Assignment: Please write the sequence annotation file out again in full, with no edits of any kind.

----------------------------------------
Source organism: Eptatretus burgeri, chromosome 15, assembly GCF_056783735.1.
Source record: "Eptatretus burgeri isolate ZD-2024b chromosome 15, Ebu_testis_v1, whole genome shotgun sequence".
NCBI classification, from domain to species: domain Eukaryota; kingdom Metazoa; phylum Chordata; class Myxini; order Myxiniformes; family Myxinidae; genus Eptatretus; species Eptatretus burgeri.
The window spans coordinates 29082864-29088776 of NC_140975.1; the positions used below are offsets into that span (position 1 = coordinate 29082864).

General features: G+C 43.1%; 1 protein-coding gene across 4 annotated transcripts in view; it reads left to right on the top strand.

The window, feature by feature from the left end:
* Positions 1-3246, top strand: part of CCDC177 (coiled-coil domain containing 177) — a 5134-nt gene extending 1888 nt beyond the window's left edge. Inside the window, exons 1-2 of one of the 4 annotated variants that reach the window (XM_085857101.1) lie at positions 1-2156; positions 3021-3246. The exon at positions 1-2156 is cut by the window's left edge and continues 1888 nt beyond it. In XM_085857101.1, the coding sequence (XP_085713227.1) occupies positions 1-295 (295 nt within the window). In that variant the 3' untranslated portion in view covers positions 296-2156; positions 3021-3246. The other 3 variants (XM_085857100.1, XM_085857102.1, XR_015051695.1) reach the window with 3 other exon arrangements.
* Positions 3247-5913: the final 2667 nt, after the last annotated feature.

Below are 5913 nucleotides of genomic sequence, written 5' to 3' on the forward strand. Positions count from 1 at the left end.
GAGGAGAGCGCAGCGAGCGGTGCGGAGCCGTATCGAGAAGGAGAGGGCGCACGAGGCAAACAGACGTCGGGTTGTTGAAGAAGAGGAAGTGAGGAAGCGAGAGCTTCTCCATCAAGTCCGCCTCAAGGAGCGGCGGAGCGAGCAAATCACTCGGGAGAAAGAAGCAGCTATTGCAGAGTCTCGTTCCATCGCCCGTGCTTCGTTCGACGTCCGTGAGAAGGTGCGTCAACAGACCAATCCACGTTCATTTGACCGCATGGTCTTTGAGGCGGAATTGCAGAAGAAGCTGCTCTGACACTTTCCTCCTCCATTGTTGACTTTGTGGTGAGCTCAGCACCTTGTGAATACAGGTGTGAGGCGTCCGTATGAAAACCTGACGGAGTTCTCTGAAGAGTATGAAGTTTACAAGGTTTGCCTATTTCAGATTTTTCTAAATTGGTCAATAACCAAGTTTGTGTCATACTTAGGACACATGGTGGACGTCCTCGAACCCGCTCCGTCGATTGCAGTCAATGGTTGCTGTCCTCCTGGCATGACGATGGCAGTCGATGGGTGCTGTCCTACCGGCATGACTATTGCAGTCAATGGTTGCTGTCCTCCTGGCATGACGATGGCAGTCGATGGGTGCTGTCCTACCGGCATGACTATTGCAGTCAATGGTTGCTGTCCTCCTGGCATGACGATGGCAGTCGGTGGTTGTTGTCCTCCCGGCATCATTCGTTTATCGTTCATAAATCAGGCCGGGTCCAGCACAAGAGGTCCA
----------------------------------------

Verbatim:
Source organism: Eptatretus burgeri, chromosome 15, assembly GCF_056783735.1.
Source record: "Eptatretus burgeri isolate ZD-2024b chromosome 15, Ebu_testis_v1, whole genome shotgun sequence".
NCBI classification, from domain to species: domain Eukaryota; kingdom Metazoa; phylum Chordata; class Myxini; order Myxiniformes; family Myxinidae; genus Eptatretus; species Eptatretus burgeri.
The window spans coordinates 29082864-29088776 of NC_140975.1; the positions used below are offsets into that span (position 1 = coordinate 29082864).

General features: G+C 43.1%; 1 protein-coding gene across 4 annotated transcripts in view; it reads left to right on the top strand.

The window, feature by feature from the left end:
* Positions 1-3246, top strand: part of CCDC177 (coiled-coil domain containing 177) — a 5134-nt gene extending 1888 nt beyond the window's left edge. Inside the window, exons 1-2 of one of the 4 annotated variants that reach the window (XM_085857101.1) lie at positions 1-2156; positions 3021-3246. The exon at positions 1-2156 is cut by the window's left edge and continues 1888 nt beyond it. In XM_085857101.1, the coding sequence (XP_085713227.1) occupies positions 1-295 (295 nt within the window). In that variant the 3' untranslated portion in view covers positions 296-2156; positions 3021-3246. The other 3 variants (XM_085857100.1, XM_085857102.1, XR_015051695.1) reach the window with 3 other exon arrangements.
* Positions 3247-5913: the final 2667 nt, after the last annotated feature.

Below are 5913 nucleotides of genomic sequence, written 5' to 3' on the forward strand. Positions count from 1 at the left end.
GAGGAGAGCGCAGCGAGCGGTGCGGAGCCGTATCGAGAAGGAGAGGGCGCACGAGGCAAACAGACGTCGGGTTGTTGAAGAAGAGGAAGTGAGGAAGCGAGAGCTTCTCCATCAAGTCCGCCTCAAGGAGCGGCGGAGCGAGCAAATCACTCGGGAGAAAGAAGCAGCTATTGCAGAGTCTCGTTCCATCGCCCGTGCTTCGTTCGACGTCCGTGAGAAGGTGCGTCAACAGACCAATCCACGTTCATTTGACCGCATGGTCTTTGAGGCGGAATTGCAGAAGAAGCTGCTCTGACACTTTCCTCCTCCATTGTTGACTTTGTGGTGAGCTCAGCACCTTGTGAATACAGGTGTGAGGCGTCCGTATGAAAACCTGACGGAGTTCTCTGAAGAGTATGAAGTTTACAAGGTTTGCCTATTTCAGATTTTTCTAAATTGGTCAATAACCAAGTTTGTGTCATACTTAGGACACATGGTGGACGTCCTCGAACCCGCTCCGTCGATTGCAGTCAATGGTTGCTGTCCTCCTGGCATGACGATGGCAGTCGATGGGTGCTGTCCTACCGGCATGACTATTGCAGTCAATGGTTGCTGTCCTCCTGGCATGACGATGGCAGTCGATGGGTGCTGTCCTACCGGCATGACTATTGCAGTCAATGGTTGCTGTCCTCCTGGCATGACGATGGCAGTCGGTGGTTGTTGTCCTCCCGGCATCATTCGTTTATCGTTCATAAATCAGGCCGGGTCCAGCACAAGAGGTCCA